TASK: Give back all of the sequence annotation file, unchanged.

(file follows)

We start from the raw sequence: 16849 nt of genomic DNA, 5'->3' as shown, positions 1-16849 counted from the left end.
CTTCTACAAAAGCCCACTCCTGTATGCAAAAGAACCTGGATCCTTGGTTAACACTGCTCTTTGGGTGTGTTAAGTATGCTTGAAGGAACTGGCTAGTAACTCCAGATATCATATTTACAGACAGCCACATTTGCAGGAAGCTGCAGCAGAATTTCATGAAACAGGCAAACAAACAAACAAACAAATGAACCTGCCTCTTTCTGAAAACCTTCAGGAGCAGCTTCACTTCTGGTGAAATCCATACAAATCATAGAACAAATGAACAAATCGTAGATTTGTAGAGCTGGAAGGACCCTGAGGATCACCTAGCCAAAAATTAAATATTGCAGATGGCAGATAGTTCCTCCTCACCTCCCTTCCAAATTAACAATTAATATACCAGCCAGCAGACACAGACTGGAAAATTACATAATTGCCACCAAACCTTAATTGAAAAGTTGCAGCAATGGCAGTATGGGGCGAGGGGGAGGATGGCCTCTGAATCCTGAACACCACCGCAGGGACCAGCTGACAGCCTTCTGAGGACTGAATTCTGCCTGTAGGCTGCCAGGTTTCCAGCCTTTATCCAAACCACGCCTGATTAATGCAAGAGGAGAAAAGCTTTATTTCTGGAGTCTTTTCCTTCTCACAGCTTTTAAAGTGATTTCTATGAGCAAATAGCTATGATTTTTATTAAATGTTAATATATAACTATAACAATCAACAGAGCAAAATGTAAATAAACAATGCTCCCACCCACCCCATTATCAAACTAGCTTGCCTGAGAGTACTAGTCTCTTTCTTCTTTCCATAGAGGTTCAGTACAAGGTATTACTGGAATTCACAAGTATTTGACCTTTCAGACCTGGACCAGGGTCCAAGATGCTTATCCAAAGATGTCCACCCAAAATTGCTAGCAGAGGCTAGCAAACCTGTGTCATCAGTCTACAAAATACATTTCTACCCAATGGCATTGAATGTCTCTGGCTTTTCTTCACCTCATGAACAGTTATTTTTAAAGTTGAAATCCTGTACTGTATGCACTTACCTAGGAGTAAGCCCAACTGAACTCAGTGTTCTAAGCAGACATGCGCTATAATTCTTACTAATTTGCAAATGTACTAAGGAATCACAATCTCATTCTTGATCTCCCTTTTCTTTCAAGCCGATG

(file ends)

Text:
We start from the raw sequence: 16849 nt of genomic DNA, 5'->3' as shown, positions 1-16849 counted from the left end.
CTTCTACAAAAGCCCACTCCTGTATGCAAAAGAACCTGGATCCTTGGTTAACACTGCTCTTTGGGTGTGTTAAGTATGCTTGAAGGAACTGGCTAGTAACTCCAGATATCATATTTACAGACAGCCACATTTGCAGGAAGCTGCAGCAGAATTTCATGAAACAGGCAAACAAACAAACAAACAAATGAACCTGCCTCTTTCTGAAAACCTTCAGGAGCAGCTTCACTTCTGGTGAAATCCATACAAATCATAGAACAAATGAACAAATCGTAGATTTGTAGAGCTGGAAGGACCCTGAGGATCACCTAGCCAAAAATTAAATATTGCAGATGGCAGATAGTTCCTCCTCACCTCCCTTCCAAATTAACAATTAATATACCAGCCAGCAGACACAGACTGGAAAATTACATAATTGCCACCAAACCTTAATTGAAAAGTTGCAGCAATGGCAGTATGGGGCGAGGGGGAGGATGGCCTCTGAATCCTGAACACCACCGCAGGGACCAGCTGACAGCCTTCTGAGGACTGAATTCTGCCTGTAGGCTGCCAGGTTTCCAGCCTTTATCCAAACCACGCCTGATTAATGCAAGAGGAGAAAAGCTTTATTTCTGGAGTCTTTTCCTTCTCACAGCTTTTAAAGTGATTTCTATGAGCAAATAGCTATGATTTTTATTAAATGTTAATATATAACTATAACAATCAACAGAGCAAAATGTAAATAAACAATGCTCCCACCCACCCCATTATCAAACTAGCTTGCCTGAGAGTACTAGTCTCTTTCTTCTTTCCATAGAGGTTCAGTACAAGGTATTACTGGAATTCACAAGTATTTGACCTTTCAGACCTGGACCAGGGTCCAAGATGCTTATCCAAAGATGTCCACCCAAAATTGCTAGCAGAGGCTAGCAAACCTGTGTCATCAGTCTACAAAATACATTTCTACCCAATGGCATTGAATGTCTCTGGCTTTTCTTCACCTCATGAACAGTTATTTTTAAAGTTGAAATCCTGTACTGTATGCACTTACCTAGGAGTAAGCCCAACTGAACTCAGTGTTCTAAGCAGACATGCGCTATAATTCTTACTAATTTGCAAATGTACTAAGGAATCACAATCTCATTCTTGATCTCCCTTTTCTTTCAAGCCGATG